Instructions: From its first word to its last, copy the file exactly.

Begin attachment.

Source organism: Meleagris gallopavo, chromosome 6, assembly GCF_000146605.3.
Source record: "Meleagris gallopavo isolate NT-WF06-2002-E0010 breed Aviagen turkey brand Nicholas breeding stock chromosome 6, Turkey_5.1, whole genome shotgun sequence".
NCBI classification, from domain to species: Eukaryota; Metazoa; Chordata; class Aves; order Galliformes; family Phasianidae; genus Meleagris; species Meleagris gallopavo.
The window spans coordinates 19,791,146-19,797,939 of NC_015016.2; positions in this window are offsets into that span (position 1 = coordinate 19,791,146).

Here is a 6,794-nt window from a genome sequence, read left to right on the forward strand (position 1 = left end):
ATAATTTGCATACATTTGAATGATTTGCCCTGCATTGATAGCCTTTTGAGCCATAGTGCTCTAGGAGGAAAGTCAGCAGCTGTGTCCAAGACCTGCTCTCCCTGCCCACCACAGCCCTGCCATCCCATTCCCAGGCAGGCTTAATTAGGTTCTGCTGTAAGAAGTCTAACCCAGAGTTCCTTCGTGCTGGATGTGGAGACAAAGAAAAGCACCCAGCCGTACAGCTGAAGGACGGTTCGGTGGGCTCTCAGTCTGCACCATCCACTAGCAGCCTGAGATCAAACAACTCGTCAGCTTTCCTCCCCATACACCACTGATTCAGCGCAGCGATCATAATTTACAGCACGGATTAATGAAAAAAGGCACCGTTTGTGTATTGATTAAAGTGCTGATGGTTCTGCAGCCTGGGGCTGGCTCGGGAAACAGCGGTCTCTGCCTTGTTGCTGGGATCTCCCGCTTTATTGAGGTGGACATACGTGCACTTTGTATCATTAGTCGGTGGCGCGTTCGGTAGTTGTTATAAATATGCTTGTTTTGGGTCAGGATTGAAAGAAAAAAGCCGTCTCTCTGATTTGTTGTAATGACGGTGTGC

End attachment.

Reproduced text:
Source organism: Meleagris gallopavo, chromosome 6, assembly GCF_000146605.3.
Source record: "Meleagris gallopavo isolate NT-WF06-2002-E0010 breed Aviagen turkey brand Nicholas breeding stock chromosome 6, Turkey_5.1, whole genome shotgun sequence".
NCBI classification, from domain to species: Eukaryota; Metazoa; Chordata; class Aves; order Galliformes; family Phasianidae; genus Meleagris; species Meleagris gallopavo.
The window spans coordinates 19,791,146-19,797,939 of NC_015016.2; positions in this window are offsets into that span (position 1 = coordinate 19,791,146).

Here is a 6,794-nt window from a genome sequence, read left to right on the forward strand (position 1 = left end):
ATAATTTGCATACATTTGAATGATTTGCCCTGCATTGATAGCCTTTTGAGCCATAGTGCTCTAGGAGGAAAGTCAGCAGCTGTGTCCAAGACCTGCTCTCCCTGCCCACCACAGCCCTGCCATCCCATTCCCAGGCAGGCTTAATTAGGTTCTGCTGTAAGAAGTCTAACCCAGAGTTCCTTCGTGCTGGATGTGGAGACAAAGAAAAGCACCCAGCCGTACAGCTGAAGGACGGTTCGGTGGGCTCTCAGTCTGCACCATCCACTAGCAGCCTGAGATCAAACAACTCGTCAGCTTTCCTCCCCATACACCACTGATTCAGCGCAGCGATCATAATTTACAGCACGGATTAATGAAAAAAGGCACCGTTTGTGTATTGATTAAAGTGCTGATGGTTCTGCAGCCTGGGGCTGGCTCGGGAAACAGCGGTCTCTGCCTTGTTGCTGGGATCTCCCGCTTTATTGAGGTGGACATACGTGCACTTTGTATCATTAGTCGGTGGCGCGTTCGGTAGTTGTTATAAATATGCTTGTTTTGGGTCAGGATTGAAAGAAAAAAGCCGTCTCTCTGATTTGTTGTAATGACGGTGTGC